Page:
This is the fourth in a series of blogs that introduce Apache ZooKeeper. In the third blog, you implemented a group membership example using the ZooKeeper Java API. In this blog, we'll get an overview of ZooKeeper's architecture.

Now that we've test driven Apache ZooKeeper in the shell and Java code, let's take a bird's eye view of the ZooKeeper architecture, and expand on the core concepts discussed earlier. As previously mentioned, ZooKeeper is essentially a distributed, hierarchical filesystem comprised of znodes, which can be either persistent or ephemeral. Persistent znodes can have chidren, whereas ephemeral nodes cannot, and persistent znodes persist after client sessions expire or disconnect. In contrast, ephemeral nodes cannot have children, and they are automatically destroyed as soon as the session in which they were created is closed. Both persistent and ephemeral znodes can have associated data, however the data must be less than 1MB (per znode). All znodes can optionally be sequential, for which ZooKeeper maintains a monotonically increasing number which is automatically appended to the znode name upon creation. Each sequence number is guaranteed to be unique. Finally, all znode operations (reads and writes) are atomic; they either succeed or fail and there is never a partial application of an operation. For example, if a client tries to set data on a znode, the operation will either set the data in its entirely, or no data will be changed at all.

A key element of ZooKeeper's architecture is the ability to set watches on read operations such as exist, getChildren, and getData. Write operations (i.e. create, delete, setData) on znodes trigger any watches previously set on those znodes, and watchers are notified via a WatchedEvent. How clients respond to events is entirely up to them, but setting watches and receiving notifications at some later point in time results in an event-driven, decoupled architecture. Suppose client A sets a watch on a znode. At some point in the future, when client B performs a write operation on the znode client A is watching, a WatchedEvent is generated and client A is called back via the processResult method. Client A and B are completely independent and need not even know anything about each other, so long as they each know their own responsibilities in relation to specific znodes.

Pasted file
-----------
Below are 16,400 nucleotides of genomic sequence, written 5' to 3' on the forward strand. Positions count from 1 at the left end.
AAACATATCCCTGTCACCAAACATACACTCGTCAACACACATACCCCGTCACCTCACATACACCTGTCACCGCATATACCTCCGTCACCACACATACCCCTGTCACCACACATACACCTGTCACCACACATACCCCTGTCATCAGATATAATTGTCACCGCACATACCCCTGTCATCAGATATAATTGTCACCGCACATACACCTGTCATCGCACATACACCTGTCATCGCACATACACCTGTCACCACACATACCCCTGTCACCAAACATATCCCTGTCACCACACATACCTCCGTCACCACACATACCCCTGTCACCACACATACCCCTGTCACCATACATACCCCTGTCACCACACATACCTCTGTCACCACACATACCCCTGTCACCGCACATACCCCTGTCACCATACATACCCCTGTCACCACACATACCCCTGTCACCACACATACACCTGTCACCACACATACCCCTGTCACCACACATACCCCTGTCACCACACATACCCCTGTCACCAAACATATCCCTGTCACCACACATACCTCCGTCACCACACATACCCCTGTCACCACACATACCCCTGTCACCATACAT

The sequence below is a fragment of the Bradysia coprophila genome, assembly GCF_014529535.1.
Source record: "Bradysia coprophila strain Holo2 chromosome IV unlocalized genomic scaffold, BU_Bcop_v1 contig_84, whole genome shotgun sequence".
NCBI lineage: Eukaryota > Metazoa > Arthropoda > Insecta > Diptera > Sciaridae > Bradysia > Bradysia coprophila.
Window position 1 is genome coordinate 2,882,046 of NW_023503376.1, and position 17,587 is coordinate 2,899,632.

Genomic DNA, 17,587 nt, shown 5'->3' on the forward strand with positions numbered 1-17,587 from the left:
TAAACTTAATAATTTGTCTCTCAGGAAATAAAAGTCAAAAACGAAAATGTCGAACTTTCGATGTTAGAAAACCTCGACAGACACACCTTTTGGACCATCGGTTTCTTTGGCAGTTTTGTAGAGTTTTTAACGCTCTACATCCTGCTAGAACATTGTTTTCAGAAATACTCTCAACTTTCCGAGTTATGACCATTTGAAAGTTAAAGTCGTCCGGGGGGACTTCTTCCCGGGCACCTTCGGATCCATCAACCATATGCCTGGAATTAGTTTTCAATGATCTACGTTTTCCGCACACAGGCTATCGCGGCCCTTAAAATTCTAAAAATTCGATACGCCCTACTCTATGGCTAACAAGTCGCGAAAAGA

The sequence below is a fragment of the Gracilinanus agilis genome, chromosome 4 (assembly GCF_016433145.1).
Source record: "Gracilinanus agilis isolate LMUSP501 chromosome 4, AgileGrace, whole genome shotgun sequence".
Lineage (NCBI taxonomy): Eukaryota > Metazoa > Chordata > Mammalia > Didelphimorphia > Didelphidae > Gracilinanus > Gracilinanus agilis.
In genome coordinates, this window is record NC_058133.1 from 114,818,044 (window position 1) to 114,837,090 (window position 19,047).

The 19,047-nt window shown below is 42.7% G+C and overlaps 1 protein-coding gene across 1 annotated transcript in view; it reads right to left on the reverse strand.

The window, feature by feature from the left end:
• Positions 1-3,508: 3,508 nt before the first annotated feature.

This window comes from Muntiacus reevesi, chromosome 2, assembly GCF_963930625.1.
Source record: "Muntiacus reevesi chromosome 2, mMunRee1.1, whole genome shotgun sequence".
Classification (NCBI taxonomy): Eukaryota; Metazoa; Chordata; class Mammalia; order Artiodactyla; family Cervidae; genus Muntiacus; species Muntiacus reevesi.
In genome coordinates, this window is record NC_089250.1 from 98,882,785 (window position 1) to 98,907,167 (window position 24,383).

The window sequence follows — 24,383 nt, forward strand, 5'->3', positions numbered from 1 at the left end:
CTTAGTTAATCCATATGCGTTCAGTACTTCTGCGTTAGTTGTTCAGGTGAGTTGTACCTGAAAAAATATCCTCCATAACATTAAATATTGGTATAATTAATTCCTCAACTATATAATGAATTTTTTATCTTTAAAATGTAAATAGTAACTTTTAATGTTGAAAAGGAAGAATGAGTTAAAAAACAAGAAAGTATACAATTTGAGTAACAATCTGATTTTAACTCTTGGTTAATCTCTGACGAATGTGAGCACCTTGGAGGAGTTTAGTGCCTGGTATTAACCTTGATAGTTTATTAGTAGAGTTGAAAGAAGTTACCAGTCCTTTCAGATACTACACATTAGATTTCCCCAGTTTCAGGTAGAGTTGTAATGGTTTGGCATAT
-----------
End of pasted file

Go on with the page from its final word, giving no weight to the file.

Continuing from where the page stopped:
Important to remember about watches is that they are one-time notifications about changes to a znode. If a client receives a WatchedEvent notification, it must re-register a new Watcher if it wants to be notified about future updates. During the period between receipt of the notification and re-registration, there exists the possibility that other clients could perform write operations on the znode before the new Watcher is registered which the client would not know about. In other words, it is entirely possible in a high write volume environment that a client can miss updates during the time it takes to process an event and re-register a new watch. Clients should assume updates can be missed, and not rely on having a complete history of every single event that occurs to a given znode.

ZooKeeper implements the hierarchical filesystem via an "ensemble" of servers. Figure 1 shows a three server ensemble with multiple clients reading and one client writing. The basic idea is that the filesystem state is replicated on each server in the ensemble, both on disk and in memory.

Figure 1 - ZooKeeper Ensemble

ZooKeeper Architecture

In Figure 1 you can see one of the servers in the ensemble acts as the leader, while the rest are followers. When an ensemble is first started, a leader election is held. During leader election, a leader is elected and the process is complete onces a simple majority of followers have synchronized their state with the leader. After leader election is complete, all write requests are routed through the leader, and changes are broacast to all followers - this is termed atomic broadcast. Once a majority of followers have persisted the change (to disk and memory), the leader commits the change and notifies the client of a successful update. Because only a majority of followers are required for a successful update, followers can lag the leader which means ZooKeeper is an eventually consistent system. Thus, different clients can read information about a given znode and receive a different answer. Every write is assigned a globally unique, sequentially ordered identifier called a zxid, or ZooKeeper transaction id. This guarantees a global order to all updates in a ZooKeeper ensemble. In addition, because all writes go through the leader, write throughput does not scale as more nodes are added.